Reaper of Souls also introduces Myriam Jahzia; a new NPC artisan that can alter the individual properties of your magical items and/or change the appearance of whatever equipment your character is currently wearing. Both are welcome additions to the relatively limited number of crafting options offered in Diablo 3, and can help offset some players’ pain during those runs when it feels as if the RNG Gods have all gathered to conspire against you. The ability to transmogrify your equipment also gives players new incentive to collect all of the legendaries included in the Diablo 3 armory, even those only usable by a class you don’t play, since the collection of each immediately gives players the ability to mimic that item’s appearance.
I’ve also become quite a fan of Diablo 3’s new Adventure Mode, along with the Nephalem Rifts that serve as a sort of bonus round for those who’ve abandoned the Diablo 3 campaign in-favor of more consistent action and rewards. Adventure Mode ditches 99% of the game’s cutscenes and quest/plot-advancing conversations in favor of randomly-generated bounties that ask players to do everything from cleansing cursed chests to killing specific bosses from Diablo 3 and/or Reaper of Souls.
To keep things interesting, Adventure Mode ditches the monster spawn tables typically assigned to each location, allowing any creature in the Diablo 3 bestiary to spawn at any given time. This makes for some unique situations that wouldn’t typically arise in the Diablo 3 campaign, like Malthael’s semi-angelic forces appearing in the Burning Hells or the zombies that plagued New Tristram in Act I flooding the gates of Heaven. If you’re lucky, you might even find a squad of Treasure Goblins; an occasion when “making it rain” takes on an entirely new meaning.
Of course, the abundance of drops are probably necessary, considering the game’s best gear now lies atop two new tiers of Artisan items. Both Haedrig can be taught few new tricks in Reaper of Souls, and there are dozens of new legendary and set-piece blueprints to be looted, but the best of the best typically require the acquisition of rare and legendary crafting materials in quantities and combinations that should keep players busy for weeks (if not longer). That means you’ll be doing quite a bit of salvaging, though you’ll probably want to sell a few items here and there to keep your pockets lined with gold. Gems are not cheap in Reaper of Souls.
Four new jewels have also been added to the top of Covetous Shen’s crafting lists in Reaper of Souls, each of which comes with increasingly expensive gold and reagent requirements that should have kept most Diablo 3 players from socketing any Flawless Royal gems on Day One. Or even Day Nine, for that matter. We’re talking millions of gold of here, assuming you want to cover yourself in diamonds, emeralds and the like. You’ll also need a steady supply of Death’s Breath; a rare drop that you’re likely to encounter more frequently than its classification would lead you to believe, and the very same item needed to finish training each of the game’s three Artisans.
Despite all the ways that Reaper of Souls manages to streamline or improve the base Diablo 3 experience, the one change I’d been hoping Blizzard was somehow keeping secret was the ability to send your companions back to town to buy supplies and/or sell unneeded gear (a la Torchlight). As it stands, there’s relatively little reason to ever interact with your companions in Diablo 3, especially if you regularly have friends to play with and/or don’t mind hopping into a public match from time to time.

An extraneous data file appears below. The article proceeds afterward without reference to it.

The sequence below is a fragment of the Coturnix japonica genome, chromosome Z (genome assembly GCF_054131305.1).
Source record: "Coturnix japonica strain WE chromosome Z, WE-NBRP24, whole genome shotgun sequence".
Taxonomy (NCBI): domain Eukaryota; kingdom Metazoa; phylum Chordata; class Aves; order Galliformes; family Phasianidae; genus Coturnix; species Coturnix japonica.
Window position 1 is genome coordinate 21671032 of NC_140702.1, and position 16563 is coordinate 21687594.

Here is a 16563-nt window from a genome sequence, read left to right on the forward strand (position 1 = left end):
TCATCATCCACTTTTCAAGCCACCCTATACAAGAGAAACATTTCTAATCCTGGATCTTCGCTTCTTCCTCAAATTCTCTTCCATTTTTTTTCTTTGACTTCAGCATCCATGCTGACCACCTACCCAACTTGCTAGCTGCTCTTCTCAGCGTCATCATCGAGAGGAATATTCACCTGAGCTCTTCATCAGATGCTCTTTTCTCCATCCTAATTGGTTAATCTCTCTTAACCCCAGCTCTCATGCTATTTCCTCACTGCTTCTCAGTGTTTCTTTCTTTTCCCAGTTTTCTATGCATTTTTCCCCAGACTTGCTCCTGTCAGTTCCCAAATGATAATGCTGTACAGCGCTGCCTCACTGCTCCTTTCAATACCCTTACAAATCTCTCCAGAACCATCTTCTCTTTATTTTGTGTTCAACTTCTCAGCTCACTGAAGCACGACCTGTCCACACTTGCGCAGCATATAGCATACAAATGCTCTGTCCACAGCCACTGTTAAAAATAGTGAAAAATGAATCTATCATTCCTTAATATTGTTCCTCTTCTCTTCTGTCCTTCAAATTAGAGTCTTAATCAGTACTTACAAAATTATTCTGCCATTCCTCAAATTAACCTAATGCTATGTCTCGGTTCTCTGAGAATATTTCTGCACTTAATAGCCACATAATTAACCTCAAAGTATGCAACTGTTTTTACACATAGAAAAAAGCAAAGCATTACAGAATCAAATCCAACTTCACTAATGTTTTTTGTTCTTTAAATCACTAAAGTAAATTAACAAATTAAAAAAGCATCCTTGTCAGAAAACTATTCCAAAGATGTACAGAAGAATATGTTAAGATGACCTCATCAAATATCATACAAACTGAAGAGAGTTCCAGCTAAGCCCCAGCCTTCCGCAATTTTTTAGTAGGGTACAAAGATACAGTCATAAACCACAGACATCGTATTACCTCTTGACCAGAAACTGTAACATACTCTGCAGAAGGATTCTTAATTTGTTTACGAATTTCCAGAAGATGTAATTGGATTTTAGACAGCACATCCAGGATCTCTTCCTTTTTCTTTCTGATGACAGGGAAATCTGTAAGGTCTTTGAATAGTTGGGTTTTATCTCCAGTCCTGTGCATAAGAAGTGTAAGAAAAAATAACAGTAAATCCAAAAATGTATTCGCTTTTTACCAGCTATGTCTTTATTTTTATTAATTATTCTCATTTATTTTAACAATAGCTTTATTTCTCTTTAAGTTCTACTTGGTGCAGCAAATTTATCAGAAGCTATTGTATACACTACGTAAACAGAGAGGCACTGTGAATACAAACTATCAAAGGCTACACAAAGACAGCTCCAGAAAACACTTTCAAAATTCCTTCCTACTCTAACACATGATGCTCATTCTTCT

Most of my companions stopped getting new gear after I reached level ten or so, and it wasn’t until level 70 — when I encountered the seemingly endless pools of loot that Blizzard calls Nephalem Rifts — that I even bothered to check on my companions’ equipment again. They’ve each received a few upgrades over the last couple of days, but I’ve still likely sold far more than I should’ve, and it’s hard not to think the lack of interaction is at least partially to blame.
Being able to call a Town Portal at-will is nice, and it’s certainly possible that the lack of automated selling is intended to keep players’ coffers from filling up too quickly, but it doesn’t make the regular need to return to town any less tedious. Adventure Mode and Nephalem Rifts already go a long way towards allowing near-uninterrupted gameplay, as does players’ newfound ability to both increase and decrease the game’s difficulty at-will. Let’s finish the job, Blizzard.
Whatever your experiences were with Diablo 3 at launch, there can be little doubt that Blizzard’s made some significant strides in revamping both character progression and Diablo’s endgame content. It’s rare that I can’t think of any major complaints about a game that I’ve played for half as long as I’ve spent on Diablo 3: Reaper of Souls so far, and all I had for you today was a complaint about the convenience of offloading your extra loot.
Sure, it would have been nice to see a bit more of Malthael, given the way he was hyped up prior to the expansion’s release. An extra sighting or two, even if only in a cutscene where he’s making quick work of more Horadrim, certainly would have gone a long way to making the difficulty of the expansion’s final encounter seem a bit more necessary. But that singular lack of character building never really stopped me from enjoying the new content that Reaper of Souls has to offer, and certainly hasn’t stopped me from diving back into the game on a near-nightly basis since Reaper of Souls debuted last week.
With a new class, several hours of new story content, incentive to continue revisiting the game’s various locales, and a loot system that finally seems designed to keep players coming back for more, there’s quite a bit to love about Diablo 3: Reaper of Souls. As a relative newcomer to the series, I still can’t tell you whether or not the Diablo 3 experience could ever compare to the community’s fondest memories of Diablo 2, but I can tell you this: I’ve spent more time on Diablo 3 in the last three weeks than just about any game released during 2013.
Everything about Diablo 3: Reaper of Souls leaves me wanting to more, despite the fact that I’ve already cleared the campaign on multiple occasions, and I wouldn’t be shocked if I’ve got a full roster of level 70 characters by the time the year comes to a close. It’s been a long time since I enjoyed a hack-and-slash title as much as I’m enjoying Diablo 3: Reaper of Souls, and I plan to milk that for all it’s worth. I suggest you do the same.